Oil and gas groups are fighting back after environmentalists say “no more” in the state where fracking was born
Fracking seems to be under fire everywhere, from the East Coast all the way to the West Coast. Even in Texas, where the natural-gas extraction technique began.
Voters in Denton, in the Barnett Shale formation, passed a measure on Nov. 4 to ban fracking with 59 percent of the vote. The pivotal vote marks the first time a Texas town has attempted to ban the process.
Texas wasn’t the only state with anti-fracking questions on ballots. In Ohio, three of four anti-fracking measures were defeated, but in California two of three anti-fracking measures passed.
Environmentalists say the Denton anti-fracking measure is a major success since Texas is the largest oil producing state.
Texas Railroad Commissioner David Porter said he was disappointed in voters who “fell prey to scare tactics and mischaracterizations of the truth in passing the hydraulic fracturing ban.”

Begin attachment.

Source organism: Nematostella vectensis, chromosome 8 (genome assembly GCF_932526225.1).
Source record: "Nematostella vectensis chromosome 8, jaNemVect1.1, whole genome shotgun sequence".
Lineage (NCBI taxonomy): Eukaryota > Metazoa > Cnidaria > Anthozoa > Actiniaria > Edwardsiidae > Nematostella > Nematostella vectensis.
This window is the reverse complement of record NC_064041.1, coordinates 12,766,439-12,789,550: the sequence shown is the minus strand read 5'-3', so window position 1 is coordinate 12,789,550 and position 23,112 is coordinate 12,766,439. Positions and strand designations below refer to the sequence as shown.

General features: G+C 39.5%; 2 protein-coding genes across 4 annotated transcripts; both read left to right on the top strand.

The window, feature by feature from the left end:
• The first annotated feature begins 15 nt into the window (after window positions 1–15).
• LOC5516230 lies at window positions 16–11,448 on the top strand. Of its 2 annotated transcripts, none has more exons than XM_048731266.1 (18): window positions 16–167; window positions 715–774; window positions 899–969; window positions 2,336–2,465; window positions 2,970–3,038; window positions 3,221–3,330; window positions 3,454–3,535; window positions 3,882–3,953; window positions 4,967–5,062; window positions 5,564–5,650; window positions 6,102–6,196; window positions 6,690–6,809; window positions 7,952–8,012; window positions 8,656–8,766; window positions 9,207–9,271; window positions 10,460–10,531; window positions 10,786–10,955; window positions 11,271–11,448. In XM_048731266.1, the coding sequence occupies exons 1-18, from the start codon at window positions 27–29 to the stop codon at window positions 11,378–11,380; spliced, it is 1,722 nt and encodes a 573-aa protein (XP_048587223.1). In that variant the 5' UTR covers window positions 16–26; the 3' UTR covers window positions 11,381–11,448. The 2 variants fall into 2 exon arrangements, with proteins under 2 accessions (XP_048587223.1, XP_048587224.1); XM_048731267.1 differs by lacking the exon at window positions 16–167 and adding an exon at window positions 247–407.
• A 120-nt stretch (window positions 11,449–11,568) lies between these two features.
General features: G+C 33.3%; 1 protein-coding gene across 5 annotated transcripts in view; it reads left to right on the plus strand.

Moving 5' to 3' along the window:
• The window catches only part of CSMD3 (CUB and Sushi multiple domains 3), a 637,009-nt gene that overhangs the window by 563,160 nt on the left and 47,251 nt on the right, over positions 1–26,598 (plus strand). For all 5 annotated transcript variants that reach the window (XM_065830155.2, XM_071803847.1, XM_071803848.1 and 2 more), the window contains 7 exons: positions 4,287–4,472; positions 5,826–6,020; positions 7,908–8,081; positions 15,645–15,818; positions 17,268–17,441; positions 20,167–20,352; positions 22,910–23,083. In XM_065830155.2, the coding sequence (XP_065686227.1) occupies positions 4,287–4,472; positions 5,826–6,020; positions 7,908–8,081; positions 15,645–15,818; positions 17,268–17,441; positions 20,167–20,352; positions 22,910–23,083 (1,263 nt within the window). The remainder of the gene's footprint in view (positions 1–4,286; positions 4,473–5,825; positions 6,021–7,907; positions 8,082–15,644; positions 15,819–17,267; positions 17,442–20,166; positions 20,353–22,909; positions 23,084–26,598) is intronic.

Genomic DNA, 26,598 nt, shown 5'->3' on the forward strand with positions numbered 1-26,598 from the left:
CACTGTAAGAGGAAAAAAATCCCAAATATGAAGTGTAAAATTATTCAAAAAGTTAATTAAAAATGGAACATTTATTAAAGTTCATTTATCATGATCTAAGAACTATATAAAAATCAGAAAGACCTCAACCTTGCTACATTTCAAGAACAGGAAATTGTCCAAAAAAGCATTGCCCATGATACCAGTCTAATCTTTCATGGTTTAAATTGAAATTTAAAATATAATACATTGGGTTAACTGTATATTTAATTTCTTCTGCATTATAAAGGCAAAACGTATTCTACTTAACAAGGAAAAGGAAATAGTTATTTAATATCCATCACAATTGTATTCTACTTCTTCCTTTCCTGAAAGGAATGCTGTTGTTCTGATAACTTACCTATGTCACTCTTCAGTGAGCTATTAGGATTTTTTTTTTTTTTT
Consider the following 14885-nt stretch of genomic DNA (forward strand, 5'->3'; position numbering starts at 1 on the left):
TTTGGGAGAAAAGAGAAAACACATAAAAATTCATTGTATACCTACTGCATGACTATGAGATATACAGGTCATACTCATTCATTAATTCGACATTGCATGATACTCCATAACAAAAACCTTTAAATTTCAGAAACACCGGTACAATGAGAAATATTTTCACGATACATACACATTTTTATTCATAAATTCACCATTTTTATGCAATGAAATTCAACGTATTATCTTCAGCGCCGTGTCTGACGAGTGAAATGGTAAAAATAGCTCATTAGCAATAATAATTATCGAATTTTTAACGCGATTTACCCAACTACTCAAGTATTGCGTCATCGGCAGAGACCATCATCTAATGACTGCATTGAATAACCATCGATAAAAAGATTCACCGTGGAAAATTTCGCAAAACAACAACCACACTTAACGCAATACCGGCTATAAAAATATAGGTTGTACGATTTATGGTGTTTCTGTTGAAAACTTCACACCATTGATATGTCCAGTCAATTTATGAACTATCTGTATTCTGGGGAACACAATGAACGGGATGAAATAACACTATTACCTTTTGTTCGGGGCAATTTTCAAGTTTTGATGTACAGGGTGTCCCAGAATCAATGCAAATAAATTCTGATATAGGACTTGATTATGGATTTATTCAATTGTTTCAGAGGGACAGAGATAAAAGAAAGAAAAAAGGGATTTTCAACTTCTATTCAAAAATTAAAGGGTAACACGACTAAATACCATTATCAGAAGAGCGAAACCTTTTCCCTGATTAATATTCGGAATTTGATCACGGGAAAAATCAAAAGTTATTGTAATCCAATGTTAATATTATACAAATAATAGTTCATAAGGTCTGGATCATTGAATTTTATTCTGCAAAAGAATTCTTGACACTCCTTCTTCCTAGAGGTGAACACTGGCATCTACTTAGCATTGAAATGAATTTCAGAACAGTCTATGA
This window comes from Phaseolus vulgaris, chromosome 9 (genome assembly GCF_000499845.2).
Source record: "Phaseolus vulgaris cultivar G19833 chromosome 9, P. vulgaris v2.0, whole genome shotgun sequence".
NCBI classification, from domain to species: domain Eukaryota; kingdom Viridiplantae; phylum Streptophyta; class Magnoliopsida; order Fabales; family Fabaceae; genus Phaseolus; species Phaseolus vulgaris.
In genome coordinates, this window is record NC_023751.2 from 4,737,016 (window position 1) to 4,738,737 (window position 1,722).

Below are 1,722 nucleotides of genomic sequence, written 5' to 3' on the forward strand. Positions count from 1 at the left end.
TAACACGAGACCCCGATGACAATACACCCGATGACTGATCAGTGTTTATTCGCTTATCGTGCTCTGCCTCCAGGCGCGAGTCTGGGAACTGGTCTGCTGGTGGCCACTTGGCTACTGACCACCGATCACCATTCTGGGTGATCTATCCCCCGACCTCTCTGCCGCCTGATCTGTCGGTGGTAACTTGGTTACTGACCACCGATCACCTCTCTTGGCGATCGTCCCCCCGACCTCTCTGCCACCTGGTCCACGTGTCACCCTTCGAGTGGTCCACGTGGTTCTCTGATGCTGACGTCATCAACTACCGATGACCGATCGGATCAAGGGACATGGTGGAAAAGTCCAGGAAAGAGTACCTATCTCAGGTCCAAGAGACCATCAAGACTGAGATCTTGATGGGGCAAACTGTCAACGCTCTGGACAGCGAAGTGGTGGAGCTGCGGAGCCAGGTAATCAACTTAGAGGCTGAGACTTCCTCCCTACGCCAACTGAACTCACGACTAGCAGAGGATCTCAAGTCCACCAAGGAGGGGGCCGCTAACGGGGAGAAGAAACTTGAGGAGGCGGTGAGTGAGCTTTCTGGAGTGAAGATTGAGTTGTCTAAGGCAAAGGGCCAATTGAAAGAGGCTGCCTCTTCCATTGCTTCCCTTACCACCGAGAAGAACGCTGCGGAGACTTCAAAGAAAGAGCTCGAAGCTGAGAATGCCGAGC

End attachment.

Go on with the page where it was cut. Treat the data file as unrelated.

Opponents say fracking is an environmental disaster that pollutes the air, contaminates the groundwater and triggers earthquakes. Supporters of the technology say it’s the key to energy independence and the creation of thousands of jobs.
“Texas is a global energy leader and has the best job climate in the country because of our fair, even-handed regulatory environment,” says Porter. “Bans based on misinformation – instead of science and fact – potentially threaten this energy renaissance and as a result, the well-being of all Texas.”
Oil and gas industry groups had already filed a lawsuit against the Denton ballot measure the morning after the election.
What does the public misunderstand the most about fracking?